By Tusika Martin
Republic Bank (Guyana) is a very ‘solid institution’ which does not have much of its investment abroad, President Bharrat Jagdeo said on Thursday, while addressing the issue of Government’s takeover of CLICO’s assets.
When asked about the exposure of Republic Bank to the recent meltdown, the Head of State said that the bank is one of the ‘strongest’ in the country.
“Republic Bank here in Guyana and in Trinidad and Tobago is not in any way exposed to the CLICO group,” the Head of State said.
Speaking about the shares that CLICO had in the bank, the President said that the Government of Trinidad and Tobago has made it clear that it was taking over all shares in Republic Bank.
“Those shares are now owned by the government of Trinidad and Tobago…Once it is owned by a sovereign nation, then that’s a very solid kind of investment…It’s the best kind of investment you can have.”
Addressing the issue of CLICO’s assets, the Head of State said that there was an examination of the company’s assets.
The assets were more than the liabilities, he noted, explaining that CLICO (Guyana) has a long list of properties.
According to Jagdeo, had action been taken to immediately “pull back these resources from Bahamas” then that would have precipitated the collapse of CLICO (Bahamas).
“We probably would have been more exposed because they simply did not have the money as the regulators in the Bahamas should… They did not have the money to make the payment to CLICO (Guyana) based on its investments…What they have is this real estate in Florida.”
The President explained that, unless the real estate is sold in the United States, CLICO (Bahamas) will not be able to meet the claims.
“Until now we are still hopeful that the real estate could be sold…From the last evaluation it seems as though it can cover most of the liabilities of CLICO (Bahamas)…We are still talking to the regulators there, and we still hope to recover that money, but right now it’s all tied up in real estate.”
President Jagdeo pointed out that regulators generally have to operate below the radar, adding that they cannot operate through the media since they are dealing with people’s private accounts.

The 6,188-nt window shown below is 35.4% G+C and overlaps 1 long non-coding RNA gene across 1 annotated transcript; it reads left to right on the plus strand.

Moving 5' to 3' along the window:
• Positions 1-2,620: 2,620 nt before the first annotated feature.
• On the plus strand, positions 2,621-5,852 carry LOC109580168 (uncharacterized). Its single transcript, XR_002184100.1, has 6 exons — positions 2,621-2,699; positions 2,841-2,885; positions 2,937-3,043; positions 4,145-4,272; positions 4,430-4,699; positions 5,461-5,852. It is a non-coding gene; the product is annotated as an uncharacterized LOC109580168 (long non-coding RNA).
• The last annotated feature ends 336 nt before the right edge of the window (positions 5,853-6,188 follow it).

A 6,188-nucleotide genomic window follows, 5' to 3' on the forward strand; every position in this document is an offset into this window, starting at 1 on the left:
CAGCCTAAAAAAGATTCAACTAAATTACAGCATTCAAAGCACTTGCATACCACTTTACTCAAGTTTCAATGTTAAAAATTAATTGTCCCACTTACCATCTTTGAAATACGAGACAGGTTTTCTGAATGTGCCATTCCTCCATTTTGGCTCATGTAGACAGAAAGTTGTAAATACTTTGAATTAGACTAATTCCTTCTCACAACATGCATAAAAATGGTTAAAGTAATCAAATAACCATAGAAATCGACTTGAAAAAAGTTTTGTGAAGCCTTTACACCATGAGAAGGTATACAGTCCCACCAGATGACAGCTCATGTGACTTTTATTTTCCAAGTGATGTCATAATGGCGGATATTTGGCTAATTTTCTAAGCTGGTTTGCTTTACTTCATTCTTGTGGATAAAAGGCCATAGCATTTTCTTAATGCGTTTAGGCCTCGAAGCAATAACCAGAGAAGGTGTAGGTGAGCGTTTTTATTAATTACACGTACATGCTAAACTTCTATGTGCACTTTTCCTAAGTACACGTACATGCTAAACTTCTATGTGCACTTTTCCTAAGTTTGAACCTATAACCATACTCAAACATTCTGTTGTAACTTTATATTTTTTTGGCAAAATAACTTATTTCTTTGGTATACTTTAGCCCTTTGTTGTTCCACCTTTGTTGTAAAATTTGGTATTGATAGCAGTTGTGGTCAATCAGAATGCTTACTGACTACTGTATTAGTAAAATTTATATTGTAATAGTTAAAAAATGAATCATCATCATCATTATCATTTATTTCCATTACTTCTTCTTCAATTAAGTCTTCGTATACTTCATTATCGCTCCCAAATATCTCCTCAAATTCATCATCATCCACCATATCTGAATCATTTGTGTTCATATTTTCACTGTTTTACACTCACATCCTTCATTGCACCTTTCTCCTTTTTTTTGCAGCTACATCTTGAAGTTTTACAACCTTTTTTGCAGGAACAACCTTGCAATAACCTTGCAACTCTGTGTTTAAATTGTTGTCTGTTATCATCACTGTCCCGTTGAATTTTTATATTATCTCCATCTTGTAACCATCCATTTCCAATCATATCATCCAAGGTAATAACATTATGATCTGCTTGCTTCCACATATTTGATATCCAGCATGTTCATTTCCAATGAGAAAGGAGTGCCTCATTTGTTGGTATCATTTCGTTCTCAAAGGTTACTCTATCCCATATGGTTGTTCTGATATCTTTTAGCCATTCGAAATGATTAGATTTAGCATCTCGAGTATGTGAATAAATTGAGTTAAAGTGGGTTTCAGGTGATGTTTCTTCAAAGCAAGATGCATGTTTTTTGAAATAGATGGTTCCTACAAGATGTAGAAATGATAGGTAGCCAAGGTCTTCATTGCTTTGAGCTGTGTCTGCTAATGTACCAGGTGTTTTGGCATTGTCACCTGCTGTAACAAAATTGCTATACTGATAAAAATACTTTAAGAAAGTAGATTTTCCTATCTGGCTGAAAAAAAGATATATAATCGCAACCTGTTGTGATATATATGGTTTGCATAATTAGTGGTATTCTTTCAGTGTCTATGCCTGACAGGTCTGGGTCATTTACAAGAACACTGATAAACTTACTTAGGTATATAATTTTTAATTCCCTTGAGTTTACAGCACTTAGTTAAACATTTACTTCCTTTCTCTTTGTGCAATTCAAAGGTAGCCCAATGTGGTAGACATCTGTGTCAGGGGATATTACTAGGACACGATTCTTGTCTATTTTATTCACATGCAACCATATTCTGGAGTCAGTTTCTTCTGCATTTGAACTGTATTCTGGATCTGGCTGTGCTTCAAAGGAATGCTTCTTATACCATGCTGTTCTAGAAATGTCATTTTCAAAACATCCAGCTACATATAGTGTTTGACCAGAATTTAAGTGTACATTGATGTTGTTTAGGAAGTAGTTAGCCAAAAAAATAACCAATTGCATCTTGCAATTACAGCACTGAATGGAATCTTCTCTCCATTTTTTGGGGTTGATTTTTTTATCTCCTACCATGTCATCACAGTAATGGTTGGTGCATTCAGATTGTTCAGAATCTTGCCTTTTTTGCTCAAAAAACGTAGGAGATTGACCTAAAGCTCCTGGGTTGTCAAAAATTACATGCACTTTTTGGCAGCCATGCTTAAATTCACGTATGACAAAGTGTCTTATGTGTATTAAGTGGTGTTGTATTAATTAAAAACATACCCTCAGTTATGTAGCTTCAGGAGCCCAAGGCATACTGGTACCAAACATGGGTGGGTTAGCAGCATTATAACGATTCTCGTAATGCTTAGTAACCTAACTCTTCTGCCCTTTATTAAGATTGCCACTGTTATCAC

This, he said, does not mean that they are not aware of the happenings of the financial sector.
Before CLICO (Bahamas) moved to the court, the President said, CLICO (Guyana) was trying through the regulator to have the land in Florida assigned to CLICO (Guyana).
“We were in the process of working that through but before that took place the Bahamian regulators moved in, because they obviously thought that they had to protect Bahamian policyholders …so that triggered us here having to move swiftly,” the President said.
Commissioner of Insurance, Maria van Beek, on Thursday successfully took control of the assets of Colonial Life Insurance Company.
According to an order by Acting Chief Justice, Ian Chang, CLICO (Guyana) is to be immediately placed under Judicial Management until the Court otherwise orders.
The Commissioner of Insurance has been appointed Judicial Manager for the purpose of Judicial Management.
The Bahamian regulator announced on Wednesday that it had obtained from the courts a winding-up order in relation to CLICO (Bahamas) Ltd., previously known as British Fidelity Assurance Ltd.
This action was taken in order to protect the interests of the policyholders of the company after failure by the principals of CLICO (Bahamas) to inject additional capital and liquidity into the company, despite many months of urging and directing by the Bahamian authorities.
On January 30 last, the Trinidad and Tobago authorities announced moves to take control of three subsidiaries of the CL Financial Group, namely Colonial Life Insurance Company (Trinidad) Ltd., CLICO Investment Bank Ltd and British American Insurance Company (Trinidad) Ltd.
This was necessary as the financial condition of these entities threatened the interests of depositors, policyholders and creditors of these institutions, and posed dangers to the financial system of Trinidad and Tobago.
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